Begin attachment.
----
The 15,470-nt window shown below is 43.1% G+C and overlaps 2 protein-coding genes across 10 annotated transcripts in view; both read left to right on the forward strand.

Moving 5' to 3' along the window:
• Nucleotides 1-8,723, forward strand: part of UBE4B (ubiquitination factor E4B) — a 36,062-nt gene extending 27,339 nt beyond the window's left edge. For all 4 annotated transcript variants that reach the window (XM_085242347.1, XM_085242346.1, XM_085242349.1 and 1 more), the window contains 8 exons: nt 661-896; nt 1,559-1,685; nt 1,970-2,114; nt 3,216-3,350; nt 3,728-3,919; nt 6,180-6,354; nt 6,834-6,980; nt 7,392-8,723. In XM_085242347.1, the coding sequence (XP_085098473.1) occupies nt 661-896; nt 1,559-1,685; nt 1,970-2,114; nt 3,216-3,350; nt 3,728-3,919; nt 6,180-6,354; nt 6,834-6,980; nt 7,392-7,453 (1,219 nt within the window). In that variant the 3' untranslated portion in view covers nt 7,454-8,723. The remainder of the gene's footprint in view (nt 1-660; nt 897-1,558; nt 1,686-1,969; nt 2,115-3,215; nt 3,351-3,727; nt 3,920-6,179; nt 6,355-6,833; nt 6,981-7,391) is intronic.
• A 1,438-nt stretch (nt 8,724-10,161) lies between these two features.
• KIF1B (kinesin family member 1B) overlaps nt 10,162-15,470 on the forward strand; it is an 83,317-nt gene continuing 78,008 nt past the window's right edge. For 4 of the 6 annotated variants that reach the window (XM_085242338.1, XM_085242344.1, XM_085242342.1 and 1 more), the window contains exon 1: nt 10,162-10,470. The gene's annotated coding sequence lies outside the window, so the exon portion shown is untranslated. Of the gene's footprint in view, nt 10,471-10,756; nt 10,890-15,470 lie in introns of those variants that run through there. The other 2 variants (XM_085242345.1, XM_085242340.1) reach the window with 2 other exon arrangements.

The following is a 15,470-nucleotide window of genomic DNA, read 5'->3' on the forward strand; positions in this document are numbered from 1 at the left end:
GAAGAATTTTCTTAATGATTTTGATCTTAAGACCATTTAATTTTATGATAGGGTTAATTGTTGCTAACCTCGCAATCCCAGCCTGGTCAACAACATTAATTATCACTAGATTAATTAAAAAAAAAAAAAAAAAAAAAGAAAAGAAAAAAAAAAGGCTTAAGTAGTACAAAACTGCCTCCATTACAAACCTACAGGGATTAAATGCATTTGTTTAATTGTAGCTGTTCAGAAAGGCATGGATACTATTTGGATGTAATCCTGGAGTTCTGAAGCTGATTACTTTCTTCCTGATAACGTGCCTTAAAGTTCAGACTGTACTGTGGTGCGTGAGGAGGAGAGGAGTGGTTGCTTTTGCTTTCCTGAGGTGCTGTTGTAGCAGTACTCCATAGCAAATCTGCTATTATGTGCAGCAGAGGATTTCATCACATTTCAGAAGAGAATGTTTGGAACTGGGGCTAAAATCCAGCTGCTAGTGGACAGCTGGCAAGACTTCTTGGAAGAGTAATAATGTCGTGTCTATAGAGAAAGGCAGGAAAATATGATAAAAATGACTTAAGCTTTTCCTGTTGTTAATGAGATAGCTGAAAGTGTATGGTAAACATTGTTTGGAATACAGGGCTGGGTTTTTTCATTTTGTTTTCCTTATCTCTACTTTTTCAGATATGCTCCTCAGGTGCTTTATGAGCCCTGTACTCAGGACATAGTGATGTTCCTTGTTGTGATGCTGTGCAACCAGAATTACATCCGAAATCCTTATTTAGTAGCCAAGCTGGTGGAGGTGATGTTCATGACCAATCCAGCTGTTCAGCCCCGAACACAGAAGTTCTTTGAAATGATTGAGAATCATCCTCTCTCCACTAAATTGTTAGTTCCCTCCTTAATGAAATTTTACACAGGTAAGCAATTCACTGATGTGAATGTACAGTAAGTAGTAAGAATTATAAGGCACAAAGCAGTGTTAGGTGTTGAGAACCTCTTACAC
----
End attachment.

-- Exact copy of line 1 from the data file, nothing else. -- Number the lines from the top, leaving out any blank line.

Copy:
The 15,470-nt window shown below is 43.1% G+C and overlaps 2 protein-coding genes across 10 annotated transcripts in view; both read left to right on the forward strand.